A new graphics comparison has been put out by Digital Foundry for Dark Souls II. It compares the game's graphics between the PlayStation 3 build and the PlayStation 4 gold master disc build. The differences – especially measuring the 720p fidelity versus the 1080p fidelity – are quite startling.

Digital Foundry's video breakdown can be viewed below.



Some of the obvious changes include more sparks and particle effects in the PS4 version, which you get to see in definitive action at around the 1:09 mark. You also get to see more environmental lighting and per-particle lighting at the 1:17 mark (watch carefully as the light embers fall and individually cast light rays while passing by the camera).

Other obvious changes include the texture mapping resolution. One of my biggest issues with Dark Souls on the home consoles – apart from the absolutely abhorrent frame-rate – is that the textures were a blurry mess. They had to be down-scaled to meet the memory limitations of the seventh gen machines. This oftentimes created a washed out and drab look for Dark Souls.

From Software shows with the PS4 version (and presumably the Xbox One version) that the game does have some sparkle and shine. You can see how the lighting actually pops in various segments with full HDR, vibrant outdoor segments and a higher level of contrast, as brought out by Digital Foundry. Small changes in the lighting really changes the way the game looks, and it's all for the better.

I think one of the biggest takeaways is the acknowledgment of resolution differences. We've had so many people telling us that resolution doesn't matter, but it's sometimes the one thing that can make or break the immersion and detail of a game.

As Thomas Morgan put it...
“A pixel count shows up a perfect 1920x1080 resolution, something we also hope to verify on Xbox One on launch. That's also backed by post-process anti-aliasing that matches the FXAA technique seen on the existing PC release. Compared to last-gen standard, the upgrade in clarity from 720p is considerable.”

As far as frame-rate is concerned, the PS4's gold master version of Dark Souls II, the game maintains the frame-rate at a steady 60fps quite well. As noted by Digital Foundry's Thomas Morgan, there are some drops when the physics sometimes get hot and heavy, bringing the game down to the 45fps mark at times. You can check it out below.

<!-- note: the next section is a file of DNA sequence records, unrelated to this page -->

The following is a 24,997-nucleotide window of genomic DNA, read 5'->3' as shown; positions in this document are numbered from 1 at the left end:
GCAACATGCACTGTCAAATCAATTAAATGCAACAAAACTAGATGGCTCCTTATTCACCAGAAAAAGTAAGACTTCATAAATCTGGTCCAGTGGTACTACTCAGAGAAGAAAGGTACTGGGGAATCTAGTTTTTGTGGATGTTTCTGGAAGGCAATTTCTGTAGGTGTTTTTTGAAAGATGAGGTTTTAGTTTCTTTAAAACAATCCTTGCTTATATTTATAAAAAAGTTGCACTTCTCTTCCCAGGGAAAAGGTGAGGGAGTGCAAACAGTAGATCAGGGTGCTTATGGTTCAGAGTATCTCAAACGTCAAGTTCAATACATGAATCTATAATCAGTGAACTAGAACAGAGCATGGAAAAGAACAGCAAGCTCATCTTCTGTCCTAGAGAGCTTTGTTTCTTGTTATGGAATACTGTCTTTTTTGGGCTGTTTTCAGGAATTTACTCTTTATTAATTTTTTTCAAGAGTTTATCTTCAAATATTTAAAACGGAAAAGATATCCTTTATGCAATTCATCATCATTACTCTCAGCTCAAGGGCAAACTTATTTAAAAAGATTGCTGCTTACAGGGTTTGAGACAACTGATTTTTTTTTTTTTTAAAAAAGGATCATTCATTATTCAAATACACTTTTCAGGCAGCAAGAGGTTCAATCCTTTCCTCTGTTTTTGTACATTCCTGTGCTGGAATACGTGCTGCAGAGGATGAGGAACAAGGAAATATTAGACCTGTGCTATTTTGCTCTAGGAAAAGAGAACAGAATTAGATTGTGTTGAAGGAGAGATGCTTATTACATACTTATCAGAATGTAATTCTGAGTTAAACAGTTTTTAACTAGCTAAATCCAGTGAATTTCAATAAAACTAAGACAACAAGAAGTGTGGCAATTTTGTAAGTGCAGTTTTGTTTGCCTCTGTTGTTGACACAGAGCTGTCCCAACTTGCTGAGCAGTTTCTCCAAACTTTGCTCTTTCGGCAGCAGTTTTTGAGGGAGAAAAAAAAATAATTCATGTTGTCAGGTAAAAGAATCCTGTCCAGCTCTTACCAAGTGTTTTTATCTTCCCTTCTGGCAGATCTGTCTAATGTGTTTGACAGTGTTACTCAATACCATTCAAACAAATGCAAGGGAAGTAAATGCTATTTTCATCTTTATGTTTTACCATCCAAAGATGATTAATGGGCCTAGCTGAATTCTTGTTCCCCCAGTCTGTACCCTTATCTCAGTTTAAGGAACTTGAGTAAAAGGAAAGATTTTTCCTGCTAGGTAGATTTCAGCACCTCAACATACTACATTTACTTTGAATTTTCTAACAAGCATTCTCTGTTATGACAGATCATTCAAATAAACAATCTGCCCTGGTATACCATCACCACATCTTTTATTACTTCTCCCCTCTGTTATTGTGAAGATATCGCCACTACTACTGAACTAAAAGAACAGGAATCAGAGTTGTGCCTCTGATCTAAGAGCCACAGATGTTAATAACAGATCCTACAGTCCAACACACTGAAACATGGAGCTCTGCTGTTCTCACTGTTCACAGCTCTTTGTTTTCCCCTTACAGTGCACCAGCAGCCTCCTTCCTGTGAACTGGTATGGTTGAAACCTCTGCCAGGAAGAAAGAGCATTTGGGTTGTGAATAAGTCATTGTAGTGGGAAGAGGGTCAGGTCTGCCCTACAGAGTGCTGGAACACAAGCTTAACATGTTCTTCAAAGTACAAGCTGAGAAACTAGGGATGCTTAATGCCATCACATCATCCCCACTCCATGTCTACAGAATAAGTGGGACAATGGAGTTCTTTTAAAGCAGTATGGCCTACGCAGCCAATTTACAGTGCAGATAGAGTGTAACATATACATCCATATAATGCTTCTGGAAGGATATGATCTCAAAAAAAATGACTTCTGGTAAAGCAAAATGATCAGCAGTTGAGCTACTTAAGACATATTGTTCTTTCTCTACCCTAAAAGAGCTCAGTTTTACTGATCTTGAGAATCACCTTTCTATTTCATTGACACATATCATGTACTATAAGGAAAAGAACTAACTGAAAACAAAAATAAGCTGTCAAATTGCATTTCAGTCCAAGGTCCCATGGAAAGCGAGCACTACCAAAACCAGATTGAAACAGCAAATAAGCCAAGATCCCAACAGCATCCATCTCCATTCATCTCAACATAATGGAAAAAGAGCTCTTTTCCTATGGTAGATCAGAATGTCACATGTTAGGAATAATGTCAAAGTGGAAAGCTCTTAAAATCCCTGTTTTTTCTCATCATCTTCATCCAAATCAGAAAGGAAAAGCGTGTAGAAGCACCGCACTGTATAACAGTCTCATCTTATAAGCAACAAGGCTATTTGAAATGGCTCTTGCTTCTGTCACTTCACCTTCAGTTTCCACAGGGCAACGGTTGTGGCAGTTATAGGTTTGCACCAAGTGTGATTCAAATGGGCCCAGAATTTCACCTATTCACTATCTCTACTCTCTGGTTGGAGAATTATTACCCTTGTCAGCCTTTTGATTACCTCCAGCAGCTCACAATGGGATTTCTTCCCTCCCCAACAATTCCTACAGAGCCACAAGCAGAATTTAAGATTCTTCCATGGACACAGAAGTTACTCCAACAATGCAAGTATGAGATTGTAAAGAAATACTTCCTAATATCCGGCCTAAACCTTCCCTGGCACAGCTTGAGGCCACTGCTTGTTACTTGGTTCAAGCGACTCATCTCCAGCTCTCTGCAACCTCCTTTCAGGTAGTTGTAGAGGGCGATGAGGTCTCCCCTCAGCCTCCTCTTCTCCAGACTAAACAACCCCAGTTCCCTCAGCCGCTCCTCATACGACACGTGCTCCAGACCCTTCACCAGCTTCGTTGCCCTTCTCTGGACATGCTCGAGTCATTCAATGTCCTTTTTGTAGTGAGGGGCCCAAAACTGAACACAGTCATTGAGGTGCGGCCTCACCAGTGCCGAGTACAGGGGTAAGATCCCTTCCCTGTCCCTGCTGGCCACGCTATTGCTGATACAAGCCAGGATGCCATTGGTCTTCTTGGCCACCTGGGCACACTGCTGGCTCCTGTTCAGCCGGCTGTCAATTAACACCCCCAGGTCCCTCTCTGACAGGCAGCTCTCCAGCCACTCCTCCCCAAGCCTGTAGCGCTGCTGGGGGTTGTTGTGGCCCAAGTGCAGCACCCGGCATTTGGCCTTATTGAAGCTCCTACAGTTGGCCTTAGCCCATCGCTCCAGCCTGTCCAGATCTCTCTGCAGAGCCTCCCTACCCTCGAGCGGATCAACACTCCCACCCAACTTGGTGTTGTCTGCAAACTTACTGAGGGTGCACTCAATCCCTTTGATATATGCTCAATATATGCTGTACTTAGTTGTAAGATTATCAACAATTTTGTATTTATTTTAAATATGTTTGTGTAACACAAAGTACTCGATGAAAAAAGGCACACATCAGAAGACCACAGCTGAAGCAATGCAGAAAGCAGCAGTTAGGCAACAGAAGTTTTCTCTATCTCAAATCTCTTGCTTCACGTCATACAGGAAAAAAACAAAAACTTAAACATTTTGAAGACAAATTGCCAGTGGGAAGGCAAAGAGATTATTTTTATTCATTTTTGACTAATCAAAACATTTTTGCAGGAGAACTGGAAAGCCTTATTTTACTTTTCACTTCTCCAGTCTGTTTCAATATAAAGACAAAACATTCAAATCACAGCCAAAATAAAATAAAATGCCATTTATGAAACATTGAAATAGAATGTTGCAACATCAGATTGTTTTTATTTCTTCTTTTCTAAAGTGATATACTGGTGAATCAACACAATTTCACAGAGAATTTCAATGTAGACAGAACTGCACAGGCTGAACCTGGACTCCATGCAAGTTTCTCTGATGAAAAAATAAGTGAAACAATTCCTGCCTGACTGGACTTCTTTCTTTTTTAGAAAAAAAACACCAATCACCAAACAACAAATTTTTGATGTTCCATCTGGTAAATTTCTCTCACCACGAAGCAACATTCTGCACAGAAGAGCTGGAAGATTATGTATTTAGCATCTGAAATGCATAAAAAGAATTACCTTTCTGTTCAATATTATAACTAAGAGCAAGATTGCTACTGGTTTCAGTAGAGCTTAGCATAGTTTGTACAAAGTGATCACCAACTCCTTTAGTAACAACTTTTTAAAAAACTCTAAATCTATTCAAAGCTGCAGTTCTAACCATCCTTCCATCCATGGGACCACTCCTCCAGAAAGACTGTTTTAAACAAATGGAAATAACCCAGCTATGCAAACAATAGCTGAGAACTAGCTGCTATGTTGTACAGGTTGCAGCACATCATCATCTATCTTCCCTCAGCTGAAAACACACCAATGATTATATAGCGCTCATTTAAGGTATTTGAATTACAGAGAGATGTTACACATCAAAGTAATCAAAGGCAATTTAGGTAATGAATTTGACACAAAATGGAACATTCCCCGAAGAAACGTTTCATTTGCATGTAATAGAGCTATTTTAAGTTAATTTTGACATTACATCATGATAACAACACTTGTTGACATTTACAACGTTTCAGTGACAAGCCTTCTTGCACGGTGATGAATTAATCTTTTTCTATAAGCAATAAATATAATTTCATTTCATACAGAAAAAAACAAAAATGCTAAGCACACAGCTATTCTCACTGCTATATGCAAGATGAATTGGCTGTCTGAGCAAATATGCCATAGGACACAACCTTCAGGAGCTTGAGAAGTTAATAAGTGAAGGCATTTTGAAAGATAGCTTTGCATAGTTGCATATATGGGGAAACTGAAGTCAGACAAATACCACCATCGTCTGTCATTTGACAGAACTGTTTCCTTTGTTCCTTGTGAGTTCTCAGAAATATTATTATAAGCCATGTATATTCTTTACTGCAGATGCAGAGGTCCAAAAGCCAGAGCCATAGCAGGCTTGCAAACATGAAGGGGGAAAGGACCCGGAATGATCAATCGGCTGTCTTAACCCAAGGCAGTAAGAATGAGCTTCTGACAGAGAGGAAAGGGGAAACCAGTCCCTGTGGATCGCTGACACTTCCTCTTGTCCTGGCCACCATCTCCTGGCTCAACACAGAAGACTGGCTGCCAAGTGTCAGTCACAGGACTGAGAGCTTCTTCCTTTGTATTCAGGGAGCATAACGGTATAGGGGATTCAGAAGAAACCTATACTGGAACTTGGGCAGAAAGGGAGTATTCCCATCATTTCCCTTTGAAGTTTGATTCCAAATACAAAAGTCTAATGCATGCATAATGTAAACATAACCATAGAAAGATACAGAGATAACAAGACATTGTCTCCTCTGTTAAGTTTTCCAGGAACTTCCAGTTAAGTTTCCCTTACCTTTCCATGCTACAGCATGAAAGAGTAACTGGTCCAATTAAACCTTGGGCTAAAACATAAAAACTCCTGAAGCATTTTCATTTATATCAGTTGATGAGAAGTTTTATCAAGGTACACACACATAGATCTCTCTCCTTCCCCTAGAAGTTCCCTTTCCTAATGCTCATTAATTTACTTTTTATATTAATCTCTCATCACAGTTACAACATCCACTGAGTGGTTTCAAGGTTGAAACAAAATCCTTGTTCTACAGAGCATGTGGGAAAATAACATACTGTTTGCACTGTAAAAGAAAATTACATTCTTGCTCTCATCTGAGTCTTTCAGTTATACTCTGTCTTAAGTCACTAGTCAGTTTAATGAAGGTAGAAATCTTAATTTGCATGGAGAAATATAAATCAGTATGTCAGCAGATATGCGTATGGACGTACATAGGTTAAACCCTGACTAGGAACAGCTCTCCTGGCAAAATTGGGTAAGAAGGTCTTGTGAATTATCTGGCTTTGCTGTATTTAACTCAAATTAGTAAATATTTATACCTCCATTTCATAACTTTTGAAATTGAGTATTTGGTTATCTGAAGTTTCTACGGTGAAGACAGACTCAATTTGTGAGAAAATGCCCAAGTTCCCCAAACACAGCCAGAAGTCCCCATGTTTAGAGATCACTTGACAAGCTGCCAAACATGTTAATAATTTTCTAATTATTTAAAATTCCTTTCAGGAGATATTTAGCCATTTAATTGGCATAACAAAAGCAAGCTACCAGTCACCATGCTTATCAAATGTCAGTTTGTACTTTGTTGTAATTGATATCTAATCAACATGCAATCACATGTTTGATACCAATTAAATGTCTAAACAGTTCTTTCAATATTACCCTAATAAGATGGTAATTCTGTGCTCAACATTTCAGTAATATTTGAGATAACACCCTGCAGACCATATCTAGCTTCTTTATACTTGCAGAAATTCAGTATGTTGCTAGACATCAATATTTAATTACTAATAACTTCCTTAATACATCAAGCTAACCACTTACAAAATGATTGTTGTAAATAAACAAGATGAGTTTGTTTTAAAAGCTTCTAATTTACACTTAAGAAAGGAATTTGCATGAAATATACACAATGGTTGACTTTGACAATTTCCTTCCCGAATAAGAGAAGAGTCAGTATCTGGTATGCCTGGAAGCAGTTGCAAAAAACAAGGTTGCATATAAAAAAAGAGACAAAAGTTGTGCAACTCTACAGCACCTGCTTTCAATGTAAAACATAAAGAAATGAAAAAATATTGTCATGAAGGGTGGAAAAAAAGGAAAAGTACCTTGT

If you come from the PS3 era of gaming and upgraded to a PS4, you're in for a real treat because you won't have to suffer through those awful frame-dips that sometimes went into the high-teens. As Morgan states...
“The bottom line is that moving from the PS3's 20fps makes a world of difference to controller response. It's an area that is crucial to mastering the game's combat timings, and once you've upgraded, going back to the sluggish last-gen editions is difficult.”

Going back is difficult? Try impossible. PC gamers know the feeling well. If you play a game like Sleeping Dogs or Grand Theft Auto IV on PC and then try to go back and play it on home consoles it's just abysmal. The frame-rate drops down into the 20s and upper teens is just unbearable. And as mentioned, it severely affects the game's input latency since you're pressing the buttons but the frames aren't keeping up with the response time of the controller. It's just a mess.

I can't believe some gamers suffered through seventh gen for as long as they did with some of the more graphically demanding games. The frame drops, blurry textures and low resolution was enough to make me throw my hands up.

Anyway, you can learn more about the improvements for Dark Souls II: Sins of the First Scholar right here. The new game is set for release on the new-gen systems starting April 17th, later this year.

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